Nocioni was an easy choice over Kapono for Philly.
The Jason Kapono experiment is over.
Midway through Friday night's 104-101 loss to the Atlanta Hawks, Sixers' coach Doug Collins realized that something was missing from his team. Less than one week into the season, with his charges trailing at the half for the second time in as many games, he knew that he needed a spark.
Enter Andres Nocioni.
In the second half of Friday night's game, Nocioni provided the energy and toughness that had been missing from the Sixers for most of the first six quarters of the young season. All told, he chipped in 15 points and 5 rebounds off of the bench, while providing solid defensive presence against the Hawks' athletic swingmen.
For that effort, Collins named him the team's starting small forward, beginning with Saturday's game in Indiana.
With Nocioni playing most of the 3rd and 4th quarters, the Sixers, who went into the break down by 10 points, had a chance to send the game into overtime. And despite the fact that Nocioni's potential game-tying shot was blocked at the buzzer, Collins was effusive with his praise of his newfound starter.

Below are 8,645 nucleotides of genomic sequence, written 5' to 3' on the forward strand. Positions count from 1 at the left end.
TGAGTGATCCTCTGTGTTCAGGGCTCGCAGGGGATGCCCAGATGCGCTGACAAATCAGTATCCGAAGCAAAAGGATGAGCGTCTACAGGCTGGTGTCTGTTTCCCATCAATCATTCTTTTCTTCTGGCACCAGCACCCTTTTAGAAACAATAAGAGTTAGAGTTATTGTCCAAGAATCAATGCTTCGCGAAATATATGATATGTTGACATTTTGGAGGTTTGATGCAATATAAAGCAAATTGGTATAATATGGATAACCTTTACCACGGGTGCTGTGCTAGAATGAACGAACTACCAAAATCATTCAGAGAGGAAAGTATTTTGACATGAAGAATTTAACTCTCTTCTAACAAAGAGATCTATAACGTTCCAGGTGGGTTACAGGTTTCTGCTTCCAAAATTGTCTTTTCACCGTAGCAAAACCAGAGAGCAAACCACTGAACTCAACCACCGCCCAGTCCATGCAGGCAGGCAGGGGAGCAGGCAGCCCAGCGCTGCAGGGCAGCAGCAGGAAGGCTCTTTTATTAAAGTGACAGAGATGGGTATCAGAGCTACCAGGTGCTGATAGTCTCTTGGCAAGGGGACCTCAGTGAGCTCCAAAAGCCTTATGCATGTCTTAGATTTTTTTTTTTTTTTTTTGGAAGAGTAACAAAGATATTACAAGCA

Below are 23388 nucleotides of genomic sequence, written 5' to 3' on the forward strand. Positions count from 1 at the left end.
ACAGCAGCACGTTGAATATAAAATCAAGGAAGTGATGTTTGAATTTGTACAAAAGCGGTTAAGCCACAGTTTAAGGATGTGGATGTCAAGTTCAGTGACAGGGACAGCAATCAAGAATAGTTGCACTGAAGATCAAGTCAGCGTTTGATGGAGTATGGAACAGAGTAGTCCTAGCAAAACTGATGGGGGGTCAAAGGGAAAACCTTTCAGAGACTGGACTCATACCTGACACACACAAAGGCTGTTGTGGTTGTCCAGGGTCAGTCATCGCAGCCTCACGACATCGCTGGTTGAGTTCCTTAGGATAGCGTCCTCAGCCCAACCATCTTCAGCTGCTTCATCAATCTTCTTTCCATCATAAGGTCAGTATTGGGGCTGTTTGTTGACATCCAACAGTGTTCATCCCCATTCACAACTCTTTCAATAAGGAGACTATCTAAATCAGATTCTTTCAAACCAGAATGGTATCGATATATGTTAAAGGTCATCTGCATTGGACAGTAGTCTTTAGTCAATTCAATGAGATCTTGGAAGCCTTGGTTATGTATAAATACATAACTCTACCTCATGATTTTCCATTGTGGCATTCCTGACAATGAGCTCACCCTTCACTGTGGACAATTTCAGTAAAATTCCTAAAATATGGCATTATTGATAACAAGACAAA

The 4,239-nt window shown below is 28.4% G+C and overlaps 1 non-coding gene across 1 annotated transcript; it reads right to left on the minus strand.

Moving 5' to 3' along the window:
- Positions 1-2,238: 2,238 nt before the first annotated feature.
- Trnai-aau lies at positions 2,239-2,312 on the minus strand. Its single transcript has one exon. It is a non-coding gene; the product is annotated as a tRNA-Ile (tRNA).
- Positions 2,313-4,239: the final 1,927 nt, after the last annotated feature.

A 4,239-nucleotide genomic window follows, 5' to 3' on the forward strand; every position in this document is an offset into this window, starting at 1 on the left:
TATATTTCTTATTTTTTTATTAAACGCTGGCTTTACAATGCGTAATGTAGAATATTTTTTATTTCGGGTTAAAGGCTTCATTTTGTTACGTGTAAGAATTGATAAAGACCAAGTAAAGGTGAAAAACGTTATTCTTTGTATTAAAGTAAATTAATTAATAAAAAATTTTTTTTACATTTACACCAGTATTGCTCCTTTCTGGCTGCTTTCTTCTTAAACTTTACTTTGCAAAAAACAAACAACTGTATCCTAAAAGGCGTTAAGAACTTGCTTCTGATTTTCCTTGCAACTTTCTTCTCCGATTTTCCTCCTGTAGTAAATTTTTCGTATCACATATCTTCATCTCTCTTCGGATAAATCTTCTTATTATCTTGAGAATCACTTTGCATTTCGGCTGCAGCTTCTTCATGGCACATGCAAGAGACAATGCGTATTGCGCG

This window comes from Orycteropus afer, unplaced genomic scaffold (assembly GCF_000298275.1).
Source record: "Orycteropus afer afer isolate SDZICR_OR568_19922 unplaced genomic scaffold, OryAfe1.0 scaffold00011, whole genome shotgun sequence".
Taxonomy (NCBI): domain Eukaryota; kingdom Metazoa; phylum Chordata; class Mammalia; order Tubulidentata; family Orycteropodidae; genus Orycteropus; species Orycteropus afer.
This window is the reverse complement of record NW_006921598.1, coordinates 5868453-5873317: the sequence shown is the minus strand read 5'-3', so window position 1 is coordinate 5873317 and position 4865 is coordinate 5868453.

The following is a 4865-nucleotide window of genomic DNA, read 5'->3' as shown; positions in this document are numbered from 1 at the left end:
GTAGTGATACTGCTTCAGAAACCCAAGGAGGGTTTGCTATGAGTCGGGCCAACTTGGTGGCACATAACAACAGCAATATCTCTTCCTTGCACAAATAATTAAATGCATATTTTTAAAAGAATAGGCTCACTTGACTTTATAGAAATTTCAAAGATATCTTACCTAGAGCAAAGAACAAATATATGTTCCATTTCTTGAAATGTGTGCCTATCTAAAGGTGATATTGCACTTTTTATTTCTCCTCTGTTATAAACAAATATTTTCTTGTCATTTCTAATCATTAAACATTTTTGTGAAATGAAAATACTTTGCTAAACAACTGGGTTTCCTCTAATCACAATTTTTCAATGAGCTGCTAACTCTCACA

"He has to start for us," Collins said to reporters after the game. "It's nothing Kapono did or did not do. We just need more physicality."
Change was inevitable. It was clear to anyone paying attention that the negatives of starting Kapono far outweighed the positives. In his defense, for the 21 minutes that he has played this season, Kapono did an adequate job defensively.
However, with the plethora of quality small forwards in the Eastern Conference (Lebron James, Paul Pierce and Danny Granger, to name a few), starting him on a consistent basis would put the Sixers at a distinct disadvantage at the beginning of most games.
If nothing else, this is a clear indication that the Sixers have upgraded at the head coaching position. Last year, Eddie Jordan would trot out starting lineup after starting lineup (16 in all) with no regard to how the pieces fit together.
Now, each of the five starters has a defined role, and none of them are a liability on either end of the court.
Sixers fans can only hope that Collins -- who spent most of the preseason testing out different combinations of starters -- has finally found the right formula.